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The Air Force has several options for sustaining weapon systems and components but has, in recent years, increasingly chosen contractor logistics support (CLS) over organic support. Still, questions remain about costs and efficiency, even about whether CLS is the best option. The authors explored these by reviewing the relevant government and DoD documents and data and by speaking with various knowledgeable individuals. The authors noted that CLS contracts have often gone to original equipment manufacturers because, lacking the technical data, the Air Force could not choose a third party. They also noted that contracts that guarantee large annual sums limit the Air Force's ability to adjust when its own funding changes and that the reasons underpinning these decisions are not always complete or consistent across the service. Centralizing and standardizing data and the related management skills would help make them available across the Air Force. More important, to retain all its choices for logistics services throughout a system's life cycle, the Air Force should acquire the technical data or data rights near the start of the acquisition process.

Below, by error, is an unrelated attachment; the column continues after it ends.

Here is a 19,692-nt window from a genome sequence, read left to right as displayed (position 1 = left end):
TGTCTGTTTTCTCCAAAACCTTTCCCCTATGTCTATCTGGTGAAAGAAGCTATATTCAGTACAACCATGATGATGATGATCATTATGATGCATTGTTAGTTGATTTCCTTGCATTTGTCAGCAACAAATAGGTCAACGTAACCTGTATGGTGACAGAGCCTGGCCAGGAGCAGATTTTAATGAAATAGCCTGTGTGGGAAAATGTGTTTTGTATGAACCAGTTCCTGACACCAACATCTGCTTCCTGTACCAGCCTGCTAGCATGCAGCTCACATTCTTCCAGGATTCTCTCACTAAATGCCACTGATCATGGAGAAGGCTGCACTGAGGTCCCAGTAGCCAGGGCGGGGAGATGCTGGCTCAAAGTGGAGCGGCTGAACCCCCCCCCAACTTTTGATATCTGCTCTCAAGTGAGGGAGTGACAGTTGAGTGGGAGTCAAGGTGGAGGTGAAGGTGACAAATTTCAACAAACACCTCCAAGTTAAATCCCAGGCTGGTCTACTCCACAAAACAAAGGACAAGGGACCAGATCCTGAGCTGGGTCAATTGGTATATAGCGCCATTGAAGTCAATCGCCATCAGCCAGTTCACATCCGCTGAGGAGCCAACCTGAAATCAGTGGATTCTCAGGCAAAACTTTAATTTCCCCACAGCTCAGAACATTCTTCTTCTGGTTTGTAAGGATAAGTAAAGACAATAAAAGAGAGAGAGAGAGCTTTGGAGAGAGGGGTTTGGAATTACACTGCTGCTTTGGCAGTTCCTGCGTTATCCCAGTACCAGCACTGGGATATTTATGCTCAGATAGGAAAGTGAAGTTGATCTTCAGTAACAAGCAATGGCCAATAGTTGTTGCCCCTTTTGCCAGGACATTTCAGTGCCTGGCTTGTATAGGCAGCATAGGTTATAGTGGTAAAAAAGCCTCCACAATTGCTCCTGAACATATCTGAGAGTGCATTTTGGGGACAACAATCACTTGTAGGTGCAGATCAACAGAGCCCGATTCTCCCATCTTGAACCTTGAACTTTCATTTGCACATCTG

Table of Contents

  • Chapter One


  • Chapter Two

    Background and Policy Guidance on CLS Use

  • Chapter Three

    Funding and Cost Issues Associated with CLS Use

  • Chapter Four

    Assessing the Performance of CLS

  • Chapter Five

    CLS Management

  • Chapter Six

    Implications for Cost Analysts

  • Chapter Seven

    Summary and Recommendations

  • Appendix A

    Comparison of Supply-System Performance on CLS and Organic Programs

  • Appendix B

    Laws, Directives, Regulations, Instructions, and Reports That Affect CLS Use

Research conducted by

The research described in this report was sponsored by the United States Air Force and conducted by RAND Project AIR FORCE.

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